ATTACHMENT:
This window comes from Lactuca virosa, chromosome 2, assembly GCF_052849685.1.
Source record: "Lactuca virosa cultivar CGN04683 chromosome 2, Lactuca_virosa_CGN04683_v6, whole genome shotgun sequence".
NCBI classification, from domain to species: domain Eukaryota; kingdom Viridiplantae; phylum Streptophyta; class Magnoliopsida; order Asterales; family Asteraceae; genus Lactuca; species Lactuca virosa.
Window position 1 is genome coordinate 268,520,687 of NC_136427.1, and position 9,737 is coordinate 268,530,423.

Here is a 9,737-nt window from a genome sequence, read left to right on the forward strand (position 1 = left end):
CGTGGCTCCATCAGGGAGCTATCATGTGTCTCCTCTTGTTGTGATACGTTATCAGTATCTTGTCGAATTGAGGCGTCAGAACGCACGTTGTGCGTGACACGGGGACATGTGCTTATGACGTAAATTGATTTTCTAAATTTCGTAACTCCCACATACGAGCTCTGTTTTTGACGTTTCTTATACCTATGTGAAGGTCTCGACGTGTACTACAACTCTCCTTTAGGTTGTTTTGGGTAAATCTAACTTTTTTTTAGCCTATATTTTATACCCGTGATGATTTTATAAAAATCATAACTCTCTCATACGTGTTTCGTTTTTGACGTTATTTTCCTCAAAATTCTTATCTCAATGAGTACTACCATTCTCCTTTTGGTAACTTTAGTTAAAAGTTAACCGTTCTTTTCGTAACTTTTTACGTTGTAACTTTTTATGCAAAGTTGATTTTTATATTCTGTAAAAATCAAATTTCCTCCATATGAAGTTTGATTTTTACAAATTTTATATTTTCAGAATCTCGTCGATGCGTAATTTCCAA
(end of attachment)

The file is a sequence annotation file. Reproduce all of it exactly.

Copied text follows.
This window comes from Lactuca virosa, chromosome 2, assembly GCF_052849685.1.
Source record: "Lactuca virosa cultivar CGN04683 chromosome 2, Lactuca_virosa_CGN04683_v6, whole genome shotgun sequence".
NCBI classification, from domain to species: domain Eukaryota; kingdom Viridiplantae; phylum Streptophyta; class Magnoliopsida; order Asterales; family Asteraceae; genus Lactuca; species Lactuca virosa.
Window position 1 is genome coordinate 268,520,687 of NC_136427.1, and position 9,737 is coordinate 268,530,423.

Here is a 9,737-nt window from a genome sequence, read left to right on the forward strand (position 1 = left end):
CGTGGCTCCATCAGGGAGCTATCATGTGTCTCCTCTTGTTGTGATACGTTATCAGTATCTTGTCGAATTGAGGCGTCAGAACGCACGTTGTGCGTGACACGGGGACATGTGCTTATGACGTAAATTGATTTTCTAAATTTCGTAACTCCCACATACGAGCTCTGTTTTTGACGTTTCTTATACCTATGTGAAGGTCTCGACGTGTACTACAACTCTCCTTTAGGTTGTTTTGGGTAAATCTAACTTTTTTTTAGCCTATATTTTATACCCGTGATGATTTTATAAAAATCATAACTCTCTCATACGTGTTTCGTTTTTGACGTTATTTTCCTCAAAATTCTTATCTCAATGAGTACTACCATTCTCCTTTTGGTAACTTTAGTTAAAAGTTAACCGTTCTTTTCGTAACTTTTTACGTTGTAACTTTTTATGCAAAGTTGATTTTTATATTCTGTAAAAATCAAATTTCCTCCATATGAAGTTTGATTTTTACAAATTTTATATTTTCAGAATCTCGTCGATGCGTAATTTCCAA